Socio-economic Factors that Determine Employment in Tanzania: Spatial Analysis

Godwin Aloyce Myovella


This paper investigates the socio-economic determinants of Employment in Tanzanian regions. It used the cross-sectional data of 2014 on several variables as this was found to be the most recent dataset in the Tanzania National Bureau of Statistics. Despite the impressive growth rates of 7 percent observed in Tanzania poverty hasn’t been reduced as expected, and employment has been static. The paper applies spatial techniques including spatial lag (SAR), spatial error (SEM) and spatial Durbin models to discover the spatial patterns of employment. SAR model was selected as all the variables, GDP per capita, the number of schools, and health services measured by a number of dispensaries were significant. Also, the direct and indirect effects were conducted and GDP per capita were significant and conforms to the theory. The study concludes that there was some regional dependency on some variables hence spatial approach is appropriate as it avoids biased, inefficient and inconsistent results.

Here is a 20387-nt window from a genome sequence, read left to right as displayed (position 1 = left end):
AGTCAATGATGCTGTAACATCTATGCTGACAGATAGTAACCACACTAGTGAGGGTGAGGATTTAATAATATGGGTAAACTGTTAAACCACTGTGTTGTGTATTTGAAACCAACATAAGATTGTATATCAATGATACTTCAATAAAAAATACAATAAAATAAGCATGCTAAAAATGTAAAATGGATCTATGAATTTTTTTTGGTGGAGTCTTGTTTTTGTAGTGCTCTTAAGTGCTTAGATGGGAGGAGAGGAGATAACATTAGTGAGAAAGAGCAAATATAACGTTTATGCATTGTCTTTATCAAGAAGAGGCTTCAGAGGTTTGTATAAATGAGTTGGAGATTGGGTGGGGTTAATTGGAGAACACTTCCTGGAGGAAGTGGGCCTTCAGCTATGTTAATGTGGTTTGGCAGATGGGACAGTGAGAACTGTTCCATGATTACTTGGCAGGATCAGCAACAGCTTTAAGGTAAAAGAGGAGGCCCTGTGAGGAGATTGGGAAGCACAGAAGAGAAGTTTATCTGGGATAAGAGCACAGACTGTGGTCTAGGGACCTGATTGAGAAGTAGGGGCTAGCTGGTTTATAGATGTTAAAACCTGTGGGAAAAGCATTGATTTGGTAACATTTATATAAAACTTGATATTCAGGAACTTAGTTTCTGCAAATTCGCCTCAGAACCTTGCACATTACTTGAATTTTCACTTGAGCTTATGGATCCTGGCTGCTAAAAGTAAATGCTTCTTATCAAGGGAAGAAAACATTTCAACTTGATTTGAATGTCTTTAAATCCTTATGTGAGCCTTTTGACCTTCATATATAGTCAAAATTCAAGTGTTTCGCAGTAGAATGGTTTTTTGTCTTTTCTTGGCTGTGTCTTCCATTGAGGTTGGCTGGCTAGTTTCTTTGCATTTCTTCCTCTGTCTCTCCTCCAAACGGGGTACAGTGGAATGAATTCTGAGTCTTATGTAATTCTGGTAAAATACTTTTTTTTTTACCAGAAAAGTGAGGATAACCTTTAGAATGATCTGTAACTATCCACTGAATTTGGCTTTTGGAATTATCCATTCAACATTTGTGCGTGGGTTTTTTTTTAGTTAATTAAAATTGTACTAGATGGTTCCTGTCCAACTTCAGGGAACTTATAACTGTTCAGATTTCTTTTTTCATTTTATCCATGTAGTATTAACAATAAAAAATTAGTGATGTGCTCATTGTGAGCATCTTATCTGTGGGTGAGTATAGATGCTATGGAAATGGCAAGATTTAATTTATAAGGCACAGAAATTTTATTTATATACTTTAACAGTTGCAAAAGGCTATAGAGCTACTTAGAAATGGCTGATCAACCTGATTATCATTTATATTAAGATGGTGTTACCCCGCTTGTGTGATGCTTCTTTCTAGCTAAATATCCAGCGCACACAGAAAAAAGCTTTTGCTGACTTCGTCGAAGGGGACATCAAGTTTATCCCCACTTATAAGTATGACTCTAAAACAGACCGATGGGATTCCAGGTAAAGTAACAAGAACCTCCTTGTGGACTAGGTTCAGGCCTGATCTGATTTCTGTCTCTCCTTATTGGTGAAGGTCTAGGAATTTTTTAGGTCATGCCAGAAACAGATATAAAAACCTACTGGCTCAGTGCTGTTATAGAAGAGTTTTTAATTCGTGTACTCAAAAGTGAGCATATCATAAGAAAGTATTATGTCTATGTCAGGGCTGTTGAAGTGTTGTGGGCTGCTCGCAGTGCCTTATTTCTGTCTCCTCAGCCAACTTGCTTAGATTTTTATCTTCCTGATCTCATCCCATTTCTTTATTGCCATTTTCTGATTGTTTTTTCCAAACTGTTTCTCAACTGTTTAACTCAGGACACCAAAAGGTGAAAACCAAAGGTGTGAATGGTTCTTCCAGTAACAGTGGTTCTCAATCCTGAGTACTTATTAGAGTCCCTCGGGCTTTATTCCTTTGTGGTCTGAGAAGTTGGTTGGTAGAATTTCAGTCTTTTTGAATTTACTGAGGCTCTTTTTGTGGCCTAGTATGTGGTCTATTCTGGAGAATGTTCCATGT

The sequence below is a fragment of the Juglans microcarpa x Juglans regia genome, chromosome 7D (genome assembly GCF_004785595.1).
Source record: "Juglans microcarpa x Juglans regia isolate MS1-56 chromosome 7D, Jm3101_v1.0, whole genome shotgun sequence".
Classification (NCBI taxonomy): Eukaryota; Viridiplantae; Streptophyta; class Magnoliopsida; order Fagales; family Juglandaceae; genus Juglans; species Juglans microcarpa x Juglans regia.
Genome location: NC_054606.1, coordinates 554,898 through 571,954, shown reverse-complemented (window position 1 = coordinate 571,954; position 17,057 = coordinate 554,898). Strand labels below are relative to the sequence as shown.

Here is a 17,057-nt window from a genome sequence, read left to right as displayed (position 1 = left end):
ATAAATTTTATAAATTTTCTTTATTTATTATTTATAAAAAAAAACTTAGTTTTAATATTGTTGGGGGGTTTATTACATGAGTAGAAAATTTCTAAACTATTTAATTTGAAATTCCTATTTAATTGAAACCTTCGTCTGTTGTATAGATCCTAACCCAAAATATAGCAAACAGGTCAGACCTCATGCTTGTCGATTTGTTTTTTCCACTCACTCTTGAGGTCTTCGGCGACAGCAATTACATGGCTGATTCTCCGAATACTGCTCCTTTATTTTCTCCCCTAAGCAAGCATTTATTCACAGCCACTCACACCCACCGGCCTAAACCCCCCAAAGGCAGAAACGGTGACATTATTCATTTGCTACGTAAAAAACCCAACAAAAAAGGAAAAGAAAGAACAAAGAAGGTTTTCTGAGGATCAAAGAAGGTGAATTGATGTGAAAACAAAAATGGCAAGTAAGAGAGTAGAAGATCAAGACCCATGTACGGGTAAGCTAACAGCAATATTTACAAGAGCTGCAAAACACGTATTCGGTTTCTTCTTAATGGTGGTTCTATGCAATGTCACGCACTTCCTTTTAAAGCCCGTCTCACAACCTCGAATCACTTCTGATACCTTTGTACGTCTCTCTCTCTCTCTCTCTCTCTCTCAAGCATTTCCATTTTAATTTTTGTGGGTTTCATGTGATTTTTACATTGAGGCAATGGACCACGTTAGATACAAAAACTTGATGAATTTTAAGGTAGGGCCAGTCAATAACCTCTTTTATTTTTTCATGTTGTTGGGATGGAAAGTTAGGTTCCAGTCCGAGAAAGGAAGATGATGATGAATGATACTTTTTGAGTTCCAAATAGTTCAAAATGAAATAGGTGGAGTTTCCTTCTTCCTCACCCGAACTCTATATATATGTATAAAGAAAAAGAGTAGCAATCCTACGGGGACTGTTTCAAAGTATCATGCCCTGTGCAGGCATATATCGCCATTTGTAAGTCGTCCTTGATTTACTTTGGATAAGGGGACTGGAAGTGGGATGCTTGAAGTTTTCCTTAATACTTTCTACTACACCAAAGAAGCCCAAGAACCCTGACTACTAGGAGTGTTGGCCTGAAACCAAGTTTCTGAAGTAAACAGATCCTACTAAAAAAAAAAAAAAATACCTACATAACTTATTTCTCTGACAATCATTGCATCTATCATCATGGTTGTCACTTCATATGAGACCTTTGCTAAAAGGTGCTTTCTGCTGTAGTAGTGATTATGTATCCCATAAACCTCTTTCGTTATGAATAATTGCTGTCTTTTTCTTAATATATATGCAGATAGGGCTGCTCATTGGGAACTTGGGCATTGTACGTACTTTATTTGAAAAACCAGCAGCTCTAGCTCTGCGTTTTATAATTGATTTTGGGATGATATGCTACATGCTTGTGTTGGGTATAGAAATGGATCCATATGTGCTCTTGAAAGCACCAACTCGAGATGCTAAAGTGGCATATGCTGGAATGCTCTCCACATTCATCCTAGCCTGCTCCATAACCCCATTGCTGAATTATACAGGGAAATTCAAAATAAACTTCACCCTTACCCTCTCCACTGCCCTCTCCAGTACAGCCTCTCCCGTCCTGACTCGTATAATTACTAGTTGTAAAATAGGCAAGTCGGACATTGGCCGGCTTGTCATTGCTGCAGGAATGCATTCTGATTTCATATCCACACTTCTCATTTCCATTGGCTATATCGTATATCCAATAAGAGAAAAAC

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Business and Economic Research  ISSN 2162-4860

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